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Ooh, what is this?

A few weekends back, my mother and I went on a little foraging adventure in Helotes, TX (my hometown). We were out checking the local creeks for driftwood and as we were driving and admiring the local wildflowers on the side of the road I noticed this incredibly unusual plant along a creek bed. I immediately turned the vehicle around. As we parked on the opposite side of the road, we both looked over in wonder at with this plant could possibly be. We took out our phones and immediately pulled up our plant apps (yes, you need to get one, it will change your life if you love plants and finding out what they are. I use PlantSnap) so we could discover exactly what this beautifully unusual plant was. The picture above is the one I took.

We both were so enamored with its unusual shaped flowers (yes, those are little white flowers that are making a round ball, soooo cool) and the different dimensions they came in. Also, when the flowers died, they turned this cool rust color. The plant gives me a very 60's, mid-century modern feeling. What comes to mind when you first saw it?

Through our plant investigating apps we found that this unique plant is a shrub and can grow to be the size of a small tree! The flowers, as mentioned before, are arranged in a dense spherical inflorescence (How cool is that?!), like little pinwheels. These small blossoms release an intensely sweet scent. I cut a few and put into a vase and they had this amazing, honey sweet aroma that filled up the room. The buttonbush are usually found in swamps, moist low-lying or irrigated areas, and margins of streams. This correlates with where we found them.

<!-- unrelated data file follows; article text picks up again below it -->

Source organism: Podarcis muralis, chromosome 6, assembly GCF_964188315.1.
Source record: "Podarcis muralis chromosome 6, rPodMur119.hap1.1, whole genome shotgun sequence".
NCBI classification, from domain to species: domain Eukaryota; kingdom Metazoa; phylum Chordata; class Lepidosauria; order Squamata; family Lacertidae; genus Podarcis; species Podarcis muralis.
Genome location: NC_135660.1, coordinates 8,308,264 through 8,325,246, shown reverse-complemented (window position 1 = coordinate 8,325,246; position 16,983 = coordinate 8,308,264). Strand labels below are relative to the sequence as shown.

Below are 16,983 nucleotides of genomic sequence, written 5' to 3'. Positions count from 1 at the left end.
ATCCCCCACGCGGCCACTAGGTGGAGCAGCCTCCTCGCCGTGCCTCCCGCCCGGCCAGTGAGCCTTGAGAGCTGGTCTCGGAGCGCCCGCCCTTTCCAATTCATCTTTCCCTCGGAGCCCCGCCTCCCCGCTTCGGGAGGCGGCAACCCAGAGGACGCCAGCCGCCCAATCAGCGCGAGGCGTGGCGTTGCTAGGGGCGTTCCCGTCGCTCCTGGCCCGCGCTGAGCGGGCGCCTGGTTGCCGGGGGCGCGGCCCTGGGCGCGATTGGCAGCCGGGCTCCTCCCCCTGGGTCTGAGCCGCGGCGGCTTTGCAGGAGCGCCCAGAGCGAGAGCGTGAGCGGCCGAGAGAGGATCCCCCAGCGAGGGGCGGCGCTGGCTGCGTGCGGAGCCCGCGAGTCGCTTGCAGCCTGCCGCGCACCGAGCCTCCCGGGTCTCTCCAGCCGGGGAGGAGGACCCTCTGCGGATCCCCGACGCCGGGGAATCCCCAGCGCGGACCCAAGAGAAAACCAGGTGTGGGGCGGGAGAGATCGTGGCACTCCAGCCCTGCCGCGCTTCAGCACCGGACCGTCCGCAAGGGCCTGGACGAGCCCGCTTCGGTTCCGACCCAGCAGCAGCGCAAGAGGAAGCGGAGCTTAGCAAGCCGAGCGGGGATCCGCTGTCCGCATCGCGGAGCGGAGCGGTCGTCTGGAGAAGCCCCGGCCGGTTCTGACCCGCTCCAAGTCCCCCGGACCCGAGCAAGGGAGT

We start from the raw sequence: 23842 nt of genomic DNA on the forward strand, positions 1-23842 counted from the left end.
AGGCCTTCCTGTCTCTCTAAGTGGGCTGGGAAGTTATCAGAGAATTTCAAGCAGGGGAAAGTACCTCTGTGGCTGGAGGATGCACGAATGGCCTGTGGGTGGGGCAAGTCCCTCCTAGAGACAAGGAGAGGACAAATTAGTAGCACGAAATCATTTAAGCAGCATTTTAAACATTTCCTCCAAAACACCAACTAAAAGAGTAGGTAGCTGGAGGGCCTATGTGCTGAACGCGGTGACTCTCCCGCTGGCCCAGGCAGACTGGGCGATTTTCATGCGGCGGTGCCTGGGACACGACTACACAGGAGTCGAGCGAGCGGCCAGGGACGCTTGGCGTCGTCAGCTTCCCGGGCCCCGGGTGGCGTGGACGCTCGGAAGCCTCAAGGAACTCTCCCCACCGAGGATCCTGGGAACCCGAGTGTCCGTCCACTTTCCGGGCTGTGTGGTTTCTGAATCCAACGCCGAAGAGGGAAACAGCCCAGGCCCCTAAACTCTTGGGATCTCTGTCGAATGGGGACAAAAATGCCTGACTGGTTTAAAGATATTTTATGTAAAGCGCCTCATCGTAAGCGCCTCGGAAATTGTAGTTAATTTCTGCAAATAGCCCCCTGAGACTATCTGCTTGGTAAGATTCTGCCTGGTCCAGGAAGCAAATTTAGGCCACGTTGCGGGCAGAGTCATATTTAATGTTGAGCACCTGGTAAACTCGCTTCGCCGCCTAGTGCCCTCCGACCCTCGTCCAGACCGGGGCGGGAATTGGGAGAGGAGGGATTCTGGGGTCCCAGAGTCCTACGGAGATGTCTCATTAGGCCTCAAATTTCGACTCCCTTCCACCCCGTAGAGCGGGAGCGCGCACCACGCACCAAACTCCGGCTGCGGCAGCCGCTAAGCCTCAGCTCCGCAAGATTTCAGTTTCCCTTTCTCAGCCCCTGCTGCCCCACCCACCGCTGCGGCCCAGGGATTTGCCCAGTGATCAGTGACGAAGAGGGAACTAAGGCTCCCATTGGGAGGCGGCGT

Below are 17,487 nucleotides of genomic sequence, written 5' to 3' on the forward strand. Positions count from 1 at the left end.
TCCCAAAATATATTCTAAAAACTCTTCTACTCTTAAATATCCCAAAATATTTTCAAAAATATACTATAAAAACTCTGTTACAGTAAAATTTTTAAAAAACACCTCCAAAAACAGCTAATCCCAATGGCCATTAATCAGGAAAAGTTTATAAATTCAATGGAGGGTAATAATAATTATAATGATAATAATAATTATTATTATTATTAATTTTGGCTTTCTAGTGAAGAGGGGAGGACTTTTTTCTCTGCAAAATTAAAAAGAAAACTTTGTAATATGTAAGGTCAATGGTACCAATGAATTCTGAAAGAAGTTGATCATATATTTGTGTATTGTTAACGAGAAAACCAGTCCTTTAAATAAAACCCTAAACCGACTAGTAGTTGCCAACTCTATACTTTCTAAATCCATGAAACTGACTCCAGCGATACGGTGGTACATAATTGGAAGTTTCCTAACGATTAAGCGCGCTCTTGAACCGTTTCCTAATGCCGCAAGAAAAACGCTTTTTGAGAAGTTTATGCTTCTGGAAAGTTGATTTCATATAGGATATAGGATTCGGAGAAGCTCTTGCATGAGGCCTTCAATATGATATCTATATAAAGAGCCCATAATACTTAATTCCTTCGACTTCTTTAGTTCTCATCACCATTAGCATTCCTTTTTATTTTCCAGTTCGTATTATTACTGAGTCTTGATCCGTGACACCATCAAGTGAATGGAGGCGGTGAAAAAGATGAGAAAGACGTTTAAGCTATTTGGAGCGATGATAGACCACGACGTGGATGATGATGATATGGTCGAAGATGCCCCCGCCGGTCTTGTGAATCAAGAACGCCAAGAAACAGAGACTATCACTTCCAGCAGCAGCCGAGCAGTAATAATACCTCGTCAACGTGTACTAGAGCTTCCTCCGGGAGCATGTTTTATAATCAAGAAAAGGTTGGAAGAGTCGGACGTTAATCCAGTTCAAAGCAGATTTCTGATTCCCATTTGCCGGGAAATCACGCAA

Did you know...?

There is a town in California named Buttonwillow, which was named for the buttonbush. A lone buttonbush served as a landmark on an old trans-San Joaquin Valley trail and was used by ancient Yokut Indians as a meeting place. It later became the site of settlers' stock rodeos. This buttonbush tree is listed as a California Historical Landmark No. 492, and is now known as the "Buttonwillow Tree."

Interestingly enough, the buttonbush shrub that we saw was the only one in the area. I will always treasure that day my mother and I had so much fun exploring and enjoying the beautiful hillcountry together.

I hope you all have a wonderful weekend and are able to get out and find your own unique flower to cultivate and enjoy!

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